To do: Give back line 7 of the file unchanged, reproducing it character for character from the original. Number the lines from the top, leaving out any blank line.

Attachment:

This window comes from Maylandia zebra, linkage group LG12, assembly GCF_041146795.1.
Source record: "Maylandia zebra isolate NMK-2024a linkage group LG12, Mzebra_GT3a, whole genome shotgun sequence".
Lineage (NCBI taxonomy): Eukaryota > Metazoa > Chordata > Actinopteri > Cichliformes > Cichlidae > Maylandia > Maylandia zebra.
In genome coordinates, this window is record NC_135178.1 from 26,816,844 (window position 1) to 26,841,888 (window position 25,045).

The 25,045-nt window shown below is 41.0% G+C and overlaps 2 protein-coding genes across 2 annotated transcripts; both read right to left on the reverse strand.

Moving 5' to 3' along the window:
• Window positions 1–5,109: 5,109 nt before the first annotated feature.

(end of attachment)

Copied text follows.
• Window positions 1–5,109: 5,109 nt before the first annotated feature.